|Recorded Spring–Summer 1979|
Artist Peter Gabriel
Label Virgin Records
Release date 23 May 1980
Producer Steve Lillywhite
|Released 23 May 1980 (1980-05-23)|
Studio Bath and Townhouse in London
Genres Progressive rock, Pop rock, Art rock, New wave, Experimental rock
Similar Peter Gabriel albums, Progressive rock albums
Peter Gabriel is the third album by English rock musician Peter Gabriel, released in May 1980. The album has been acclaimed as Gabriel's artistic breakthrough as a solo artist and for establishing him as one of rock's most ambitious, innovative musicians. Gabriel also explored more overtly political material with two of his most famous singles, the anti-war song "Games Without Frontiers" (which became a number four hit and remains his joint highest charting single in the UK) and the anti-apartheid protest song "Biko", which remembered the murdered activist Steve Biko. The album was remastered, along with most of Gabriel's catalogue, in 2002.
- Peter gabriel mercy street 1986 hd
- Track listing
- Critical praise
- Ein deutsches Album
This album is often referred to as Melt owing to its cover photograph by Hipgnosis.
Peter gabriel mercy street 1986 hd
Gabriel's ex-Genesis band mate Phil Collins, who succeeded Gabriel as Genesis' lead vocalist, plays drums on several of the album's tracks. In particular, Collins played drums on "Intruder", which has been cited as the first use of Collins' "gated drum" sound. This effect, as created by Steve Lillywhite, Collins and Hugh Padgham, was featured on Collins' and Genesis's recordings throughout the 1980s. The distinctive sound was identified via experiments by Lillywhite, Collins and Padgham, in response to Gabriel's request that Collins and Jerry Marotta not use cymbals on the album's sessions. The sound was significant enough and influential enough that it has been claimed by Gabriel, Padgham, Collins, and Lillywhite. The drum sound on this album has been noted by Public Image Ltd as influencing the sound on their album Flowers of Romance, whose engineer, Nick Launay, was in turn employed by Collins to assist him with his first solo album, Face Value. Paul Weller, who was recording with his band The Jam in a nearby studio, was asked to contribute guitar to "And Through The Wire". Gabriel believed Weller's intense guitar style was ideal for the track.
The album, produced by Gabriel and Lillywhite, was Gabriel's first and only release for Mercury Records in the United States, after being rejected by Atlantic Records, who handled U.S. distribution for Gabriel's first two solo albums and his last two albums with Genesis. Upon hearing mixes of the album's session tapes in early 1980, Atlantic A&R executive John Kalodner deemed the album not commercial enough for release, and recommended that Atlantic drop Gabriel from their artist roster. By the time the album was released by Mercury several months later, Kalodner, now working for the newly formed Geffen Records label and having realised his mistake, arranged for Geffen to pursue Gabriel as one of their first artist signings. Geffen (at the time distributed by Atlantic sister label Warner Bros. Records) re-issued the album in 1983 after Mercury's distribution rights to the album lapsed, and had marketed it in the United States until 2010, when Gabriel's back catalogue was reissued independently by Real World Records. (Coincidentally, Mercury is now sister label to Geffen after Mercury's parent PolyGram merged with Geffen's parent Universal Music Group in 1999.)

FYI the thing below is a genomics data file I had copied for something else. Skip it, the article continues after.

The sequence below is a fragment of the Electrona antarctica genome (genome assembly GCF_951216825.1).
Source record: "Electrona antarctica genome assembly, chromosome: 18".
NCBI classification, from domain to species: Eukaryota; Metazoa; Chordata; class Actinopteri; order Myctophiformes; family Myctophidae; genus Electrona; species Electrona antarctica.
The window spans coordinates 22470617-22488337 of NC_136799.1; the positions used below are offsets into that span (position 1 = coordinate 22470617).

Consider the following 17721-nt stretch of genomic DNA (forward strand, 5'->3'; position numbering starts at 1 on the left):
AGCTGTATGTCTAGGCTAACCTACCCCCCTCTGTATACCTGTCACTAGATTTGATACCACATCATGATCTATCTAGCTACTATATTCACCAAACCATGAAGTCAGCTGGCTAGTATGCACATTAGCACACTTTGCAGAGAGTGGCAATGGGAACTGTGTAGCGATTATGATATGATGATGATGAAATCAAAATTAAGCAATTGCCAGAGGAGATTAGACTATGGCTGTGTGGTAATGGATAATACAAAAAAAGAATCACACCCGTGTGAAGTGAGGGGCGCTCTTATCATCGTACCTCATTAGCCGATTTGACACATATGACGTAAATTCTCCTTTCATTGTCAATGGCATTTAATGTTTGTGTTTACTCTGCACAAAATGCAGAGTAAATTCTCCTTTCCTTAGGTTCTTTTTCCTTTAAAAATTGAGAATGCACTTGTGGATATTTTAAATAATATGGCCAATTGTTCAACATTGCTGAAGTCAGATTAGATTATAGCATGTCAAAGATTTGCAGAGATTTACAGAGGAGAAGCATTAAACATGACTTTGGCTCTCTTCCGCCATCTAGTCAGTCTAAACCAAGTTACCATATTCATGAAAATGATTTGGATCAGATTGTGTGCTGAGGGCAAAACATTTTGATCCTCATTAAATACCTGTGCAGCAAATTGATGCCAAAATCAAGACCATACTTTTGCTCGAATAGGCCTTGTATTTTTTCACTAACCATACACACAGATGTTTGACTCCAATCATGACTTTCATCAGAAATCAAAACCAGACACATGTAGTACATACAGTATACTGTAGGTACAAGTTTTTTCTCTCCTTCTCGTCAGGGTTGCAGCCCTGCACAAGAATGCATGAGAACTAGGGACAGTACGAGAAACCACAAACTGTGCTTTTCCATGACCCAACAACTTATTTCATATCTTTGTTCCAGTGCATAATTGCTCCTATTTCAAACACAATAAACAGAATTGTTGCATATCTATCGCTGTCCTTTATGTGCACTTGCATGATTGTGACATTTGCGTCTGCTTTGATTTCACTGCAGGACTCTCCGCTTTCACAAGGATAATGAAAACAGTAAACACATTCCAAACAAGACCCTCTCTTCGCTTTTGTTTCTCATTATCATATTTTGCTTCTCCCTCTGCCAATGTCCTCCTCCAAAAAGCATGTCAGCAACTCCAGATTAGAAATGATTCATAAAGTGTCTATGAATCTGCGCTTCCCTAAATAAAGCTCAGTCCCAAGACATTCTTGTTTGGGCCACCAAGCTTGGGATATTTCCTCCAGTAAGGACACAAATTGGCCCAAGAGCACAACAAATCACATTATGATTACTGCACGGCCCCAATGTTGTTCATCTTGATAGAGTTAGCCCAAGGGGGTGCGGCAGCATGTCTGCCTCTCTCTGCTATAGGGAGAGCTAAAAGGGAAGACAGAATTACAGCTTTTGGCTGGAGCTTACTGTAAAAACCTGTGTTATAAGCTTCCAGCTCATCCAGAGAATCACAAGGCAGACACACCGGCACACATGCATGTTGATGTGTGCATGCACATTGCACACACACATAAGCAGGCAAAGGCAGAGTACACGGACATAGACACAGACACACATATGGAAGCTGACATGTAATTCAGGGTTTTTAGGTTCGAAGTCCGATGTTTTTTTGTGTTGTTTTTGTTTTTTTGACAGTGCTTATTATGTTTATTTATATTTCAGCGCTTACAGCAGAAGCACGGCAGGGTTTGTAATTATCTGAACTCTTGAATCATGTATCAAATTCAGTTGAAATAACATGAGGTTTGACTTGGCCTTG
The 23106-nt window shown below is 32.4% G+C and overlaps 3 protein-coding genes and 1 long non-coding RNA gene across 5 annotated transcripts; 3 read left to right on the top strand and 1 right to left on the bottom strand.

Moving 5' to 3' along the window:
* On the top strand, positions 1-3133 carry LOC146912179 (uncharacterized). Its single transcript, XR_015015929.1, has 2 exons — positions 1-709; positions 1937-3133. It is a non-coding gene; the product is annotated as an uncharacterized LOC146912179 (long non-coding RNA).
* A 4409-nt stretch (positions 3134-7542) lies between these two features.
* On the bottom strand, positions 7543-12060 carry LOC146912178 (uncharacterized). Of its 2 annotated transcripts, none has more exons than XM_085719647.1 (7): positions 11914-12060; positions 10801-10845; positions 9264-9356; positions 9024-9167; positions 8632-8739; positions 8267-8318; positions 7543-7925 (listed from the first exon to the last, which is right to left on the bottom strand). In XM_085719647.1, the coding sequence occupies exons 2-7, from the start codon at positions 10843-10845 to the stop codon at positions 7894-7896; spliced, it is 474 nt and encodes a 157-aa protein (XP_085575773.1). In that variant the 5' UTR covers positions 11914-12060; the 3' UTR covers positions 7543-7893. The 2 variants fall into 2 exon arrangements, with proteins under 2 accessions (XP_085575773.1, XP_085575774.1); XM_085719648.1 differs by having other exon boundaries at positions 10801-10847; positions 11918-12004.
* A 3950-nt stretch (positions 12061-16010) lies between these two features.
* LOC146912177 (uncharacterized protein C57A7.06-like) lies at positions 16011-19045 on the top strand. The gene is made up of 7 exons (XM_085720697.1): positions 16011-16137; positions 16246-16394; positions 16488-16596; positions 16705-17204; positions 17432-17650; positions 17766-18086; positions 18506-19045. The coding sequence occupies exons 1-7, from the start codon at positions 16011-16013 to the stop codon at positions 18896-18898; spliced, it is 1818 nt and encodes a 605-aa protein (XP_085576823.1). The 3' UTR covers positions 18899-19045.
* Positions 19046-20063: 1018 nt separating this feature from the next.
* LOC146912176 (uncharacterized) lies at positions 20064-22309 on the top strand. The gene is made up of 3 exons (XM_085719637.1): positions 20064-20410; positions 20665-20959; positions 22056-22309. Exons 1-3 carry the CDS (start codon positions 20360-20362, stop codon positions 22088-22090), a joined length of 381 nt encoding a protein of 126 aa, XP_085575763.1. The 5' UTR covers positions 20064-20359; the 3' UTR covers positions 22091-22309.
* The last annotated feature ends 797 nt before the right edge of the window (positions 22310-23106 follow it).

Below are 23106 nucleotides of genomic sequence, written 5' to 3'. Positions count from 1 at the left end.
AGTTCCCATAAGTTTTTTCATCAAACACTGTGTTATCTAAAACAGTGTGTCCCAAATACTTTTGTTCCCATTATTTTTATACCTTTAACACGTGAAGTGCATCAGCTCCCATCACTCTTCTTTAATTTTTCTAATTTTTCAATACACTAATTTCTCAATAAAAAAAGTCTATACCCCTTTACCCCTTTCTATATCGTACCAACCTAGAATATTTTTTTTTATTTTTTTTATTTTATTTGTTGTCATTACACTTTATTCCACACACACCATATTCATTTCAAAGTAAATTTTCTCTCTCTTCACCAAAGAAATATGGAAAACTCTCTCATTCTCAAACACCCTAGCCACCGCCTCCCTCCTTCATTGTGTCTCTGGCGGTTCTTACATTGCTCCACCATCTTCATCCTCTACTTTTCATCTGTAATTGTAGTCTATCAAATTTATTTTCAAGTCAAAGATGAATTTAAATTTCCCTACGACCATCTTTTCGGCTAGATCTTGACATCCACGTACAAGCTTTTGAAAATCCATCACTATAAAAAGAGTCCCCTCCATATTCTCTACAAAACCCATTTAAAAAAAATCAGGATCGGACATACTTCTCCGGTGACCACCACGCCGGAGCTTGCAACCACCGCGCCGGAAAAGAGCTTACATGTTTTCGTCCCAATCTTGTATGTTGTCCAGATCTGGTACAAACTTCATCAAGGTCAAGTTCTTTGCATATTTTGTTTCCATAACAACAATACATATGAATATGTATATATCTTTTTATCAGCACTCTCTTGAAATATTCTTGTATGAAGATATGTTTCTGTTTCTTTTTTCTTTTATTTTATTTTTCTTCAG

"I Don't Remember" was performed as early as on Gabriel's 1978 tour for his second album. An earlier studio version was to be the A-side of the first 7" single released in advance of the album by Charisma in Europe and Japan, but a Charisma executive thought Robert Fripp's guitar solos were not radio-friendly enough. This earlier version wound up as the B-side of the advance "Games Without Frontiers" single instead in those territories. To date, it has not officially been released on CD. The album version of this song appeared as the A-side of a 12" single in The United States and Canada.
All tracks written by Peter Gabriel.
The photo was taken with a Polaroid SX-70 instant camera. The sleeve's designer Storm Thorgerson said: "Peter himself joined with us at Hipgnosis in disfiguring himself by manipulating Polaroids as they 'developed'... Peter impressed us greatly with his ability to appear in an unflattering way, preferring the theatrical or artistic to the cosmetic."
In 1989, the album was ranked No. 45 on Rolling Stone magazine's list of the "100 Greatest Albums of the 80's".
In 2000, Q magazine placed the album at No. 53 in its list of the 100 Greatest British Albums Ever.
In 2006, Q placed the album at No. 29 in its list of "40 Best Albums of the '80s", the only Gabriel album to make the top 40.
Ein deutsches Album
Ein deutsches Album (English:A German Album), released in July 1980, is a German-language version of Peter Gabriel. Gabriel sang German vocals on top of completely new recorded instrumental and backing vocal tracks. The German lyrics are translations from the English. Two years later, Gabriel released Deutsches Album (1982), a significantly altered version of his fourth album Peter Gabriel (1982) (Security in The United States and Canada). In February 1980 German-language versions of "Games Without Frontiers" and "Here Comes the Flood" were released as a single in Germany. German adaptation was done by H. Konigstein
All songs written by Peter Gabriel. "Texte" (that is, lyrics) by Peter Gabriel and Horst Königstein.
- "Eindringling" – 5:00
- "Keine Selbstkontrolle" – 4:00
- "Frag mich nicht immer" – 6:04
- Combines the instrumental "Start" with the German version of "I Don't Remember".
- "Schnappschuß (Ein Familienfoto)" – 4:26
- "Und durch den Draht" – 4:28
- "Spiel ohne Grenzen" – 4:07
- "Du bist nicht wie wir" – 5:32
- "Ein normales Leben" – 4:21
- "Biko" – 8:55
2No Self Control3:56